Eventing Worldwide is delighted to introduce to you, Carys Jackson – Active Rider.

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Carys will be talking us through why rider fitness is so important.

For now we leave Carys to introduce herself and look forward to bringing you her first article very soon …..



Yes, the photo above is me on my first pony at Pony Club, and yes, apparently I can still look equally stuffy when I ride.  You see I wasn’t born into a horsey family – my mum loved riding but my grandfather was in the Royal Marines so they travelled too much for her to develop her passion for riding.  However, what we lacked in knowledge, we made up for with sheer effort.  I am not a natural rider, struggling for years to grasp the idea of ‘feel’ but I am quite a natural sportswoman.  I would spend most of my school days in my PE kit, avoiding wearing school uniform (it was a tartan kilt!!) and swopping any free periods for riding or down the yard.  My parents ‘convinced’ me to carry on school with A’ levels with the promise of funding my riding.  The same promise was reissued as decisions on university came round, but with extra sparkle – they bought me my horse of a lifetime – Crust, a 6 year old who had done pre novice and had oodles of talent.  We had so many differences – he had a fifth leg when disaster struck, whereas I am as accident prone as they come; he had elegance in the dressage ring, whereas I was asked to leave ballet as a youngster, and he had patience beyond belief, whilst I can be somewhat, well, um, fiery??  We did, however, have quite a few shared personality traits – cheek – he used to throw his bucket at me if I hadn’t given him enough food.  Excitement – he kicked several start boxes down as we set off, and determination – if he lost a shoe cross-country, he carried on, without a drop in speed or jump height.

So how did owning Crust lead me down the rider fitness pathway?  It started with me working on my balance when he bucked me into a ditch on our first hack, in front of all the footballers playing a match – a bit embarrassing for a 18 year old, especially when I had to chase him through the village and back to the yard.  As we started competing, I wanted to be fit enough to last the cross country with ease, making his job easier.  Then, after being reared on top of on concrete by my new youngster and breaking my back, it became about core strength so that I could ride pain free.  Finally, as we neared my life long dream of competing around our first advanced track, it became about performance  – becoming as stable, level and controlled as possible.  And yes, we did achieve our dream – clear round our first advance, and if you had been anywhere in a 3 mile radius you would have heard my ‘encouragement’ as we went round (I have to watch the video on mute as it still makes me cringe).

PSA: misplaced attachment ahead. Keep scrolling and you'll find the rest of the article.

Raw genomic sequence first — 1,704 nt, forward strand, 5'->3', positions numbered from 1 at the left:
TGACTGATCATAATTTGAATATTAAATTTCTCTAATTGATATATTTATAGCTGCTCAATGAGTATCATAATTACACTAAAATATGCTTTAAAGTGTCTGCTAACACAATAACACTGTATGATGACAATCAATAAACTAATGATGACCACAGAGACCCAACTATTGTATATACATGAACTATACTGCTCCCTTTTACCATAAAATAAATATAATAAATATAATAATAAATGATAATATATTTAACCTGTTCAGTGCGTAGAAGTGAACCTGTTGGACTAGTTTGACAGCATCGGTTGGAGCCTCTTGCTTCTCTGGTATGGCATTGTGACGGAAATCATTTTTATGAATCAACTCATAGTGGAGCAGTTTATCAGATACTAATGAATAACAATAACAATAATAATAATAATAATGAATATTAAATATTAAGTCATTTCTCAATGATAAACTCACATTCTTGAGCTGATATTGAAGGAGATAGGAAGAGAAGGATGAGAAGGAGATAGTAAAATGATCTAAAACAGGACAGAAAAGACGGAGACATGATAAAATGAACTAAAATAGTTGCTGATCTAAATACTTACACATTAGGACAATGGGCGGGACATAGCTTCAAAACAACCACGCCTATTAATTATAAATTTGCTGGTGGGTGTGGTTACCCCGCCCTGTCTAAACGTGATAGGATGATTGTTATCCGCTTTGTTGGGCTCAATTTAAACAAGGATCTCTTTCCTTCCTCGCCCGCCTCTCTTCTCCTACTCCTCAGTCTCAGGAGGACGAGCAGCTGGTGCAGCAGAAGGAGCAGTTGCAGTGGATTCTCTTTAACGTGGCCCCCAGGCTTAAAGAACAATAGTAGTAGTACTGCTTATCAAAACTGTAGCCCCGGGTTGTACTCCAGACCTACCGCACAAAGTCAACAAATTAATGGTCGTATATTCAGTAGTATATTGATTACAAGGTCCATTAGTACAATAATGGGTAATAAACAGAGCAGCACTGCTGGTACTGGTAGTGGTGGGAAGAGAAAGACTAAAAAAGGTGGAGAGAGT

So why am I sharing this with you?  Simple – rider fitness is more than just fitness.   It covers a multitude of areas – strength, cardio fitness, balance etc, and at multitude of levels – beginner, intermediate and performance.  No area or level is generally more important than any other, instead it is about what you need and what will improve your riding.  So take the time to think about what is important to your riding and then commit to making an improvement – whether it be general fitness, activating your core, or developing the finer touches of feel, as I promise you, you will be glad you started your rider fitness journey.

And as for Crust, well he really was a horse of a lifetime. He stayed with me until earlier this year, when I held him in my arms and made sure I was the last thing he saw at the grand old age of 22.

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